Cookies Policy

This site uses cookies. By continuing to browse the site you are agreeing to our use of cookies.

I accept this policy

Find out more here

Union and Confederate Views on Guncotton

No metrics data to plot.
The attempt to load metrics for this article has failed.
The attempt to plot a graph for these metrics has failed.
The full text of this article is not currently available.

Brill’s MyBook program is exclusively available on BrillOnline Books and Journals. Students and scholars affiliated with an institution that has purchased a Brill E-Book on the BrillOnline platform automatically have access to the MyBook option for the title(s) acquired by the Library. Brill MyBook is a print-on-demand paperback copy which is sold at a favorably uniform low price.

Access this article

+ Tax (if applicable)
Add to Favorites
You must be logged in to use this functionality

image of Vulcan

This essay investigates why guncotton was not commonly used by both sides of the American Civil War, despite it being a more powerful explosive than the standard explosive (gunpowder/black powder). The question hitherto has not been fully answered; it is proposed that both sides did realize its superiority yet chose different modes of action. The Union army tested the material in America, but chose the British course of action, to wait until the material, with its known instability, was improved. The Confederate navy was willing to take the risk and looked in mid-1864 for large amounts in Europe for use in certain types of sea and river mines (“torpedoes”). Large quantities did arrive, but were too late to be used. The types of torpedoes to be employed with guncotton are not known but it is estimated that the material was intended for those types where gunpowder limited their effectiveness.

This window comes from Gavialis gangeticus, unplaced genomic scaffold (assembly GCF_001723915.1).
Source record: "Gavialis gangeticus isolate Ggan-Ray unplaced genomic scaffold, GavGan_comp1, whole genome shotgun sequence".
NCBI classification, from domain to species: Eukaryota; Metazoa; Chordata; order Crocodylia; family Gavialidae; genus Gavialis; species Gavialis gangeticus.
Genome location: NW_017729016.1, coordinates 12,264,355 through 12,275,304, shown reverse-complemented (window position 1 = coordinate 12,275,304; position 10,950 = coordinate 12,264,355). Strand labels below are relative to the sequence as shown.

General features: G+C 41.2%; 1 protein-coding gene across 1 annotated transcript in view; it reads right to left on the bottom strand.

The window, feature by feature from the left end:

Affiliations: 1: Associate Researcher at the Cohn Institute for the History and Philosophy of Science and Ideas, Tel-Aviv University/Independent Scholar,;


Full text loading...


Data & Media loading...

1. aigo [Adjutant and Inspector General’s Office, Richmond, va]. 1864. Special Orders No. 133, 8 June. In War Dept. et al. 1880–1901, ser. 1, vol. 36, part 2, 882–83.
2. Anonymous. 1863. “ "Improved Projectiles, Maxims on Union Culture, and More".” Scientific American , n.s. 8 no. Vol 14(4 April): 20910.
3. Anonymous. 1863. “ "The British Association, Newcastle-on-Tyne 1863—Austrian Gun Cotton".” Journal of the Society of Arts , 25 Sept., 71518.
4. Anonymous. 1864. “ "Baron von Lenk’s Gun Cotton Patented in This Country".” Scientific American , n.s. 11 no. Vol 2(9 July): 18.
5. Anonymous. 1867. “ "Southern Troops Use Gun Cotton".” Scientific American Vol 16no. 8: 203, as cited in Norman 1988.
6. Anonymous. 1869. “ "Gun-Cotton vs. Gunpowder",” The Queenslander , Vol 24April: 3.
7. Barnes John S. 1868. Submarine Warfare: Offensive and Defensive . New York: G.P. Putnam & Sons.
8. Bell Jack . 2003. Civil War Heavy Explosive Ordnance: A Guide to Large Artillery Projectiles, Torpedoes, and Mines . Denton: University of North Texas Press.
9. Bulloch Cmdr ,. James D. 1864. "Letter to Secretary of the Navy Stephen Mallory", In nwro 1894–1922, ser. 2, vol. 2, 69798.
10. Confederate Congress, Joint Special Committee. 1862–1863. “ "Investigation of Navy Department",” 4 Sept. 1862–24 March 1863. In nwro 1894–1922, 431809.
11. Cooper, Adjustant and Inspector General S. 1864. Letter to Maj. Gen. D.H. Maury, 10 May. In War Dept. et al. 1880–1901, ser. 1, vol. 36, part 2, 988.
12. Crowley R.O. 1898. “ "The Confederate Torpedo Service".” Century Magazine Vol 56(June): 290301.
13. Curtis William S. , 2006. “ "Unorthodox British Technology at the Confederate Gunpowder Works, Augusta Georgia, 1862–1865".” In Gunpowder, Explosives and the State: A Technological History , ed. Buchanan Brenda J. , 23947. Aldershot and Burlington, vt: Ashgate.
14. Davidson Hunter . 1876. “ "Electrical Torpedoes as a System of Defence".” Southern Historical Society Papers Vol 2no.1 (July): 16.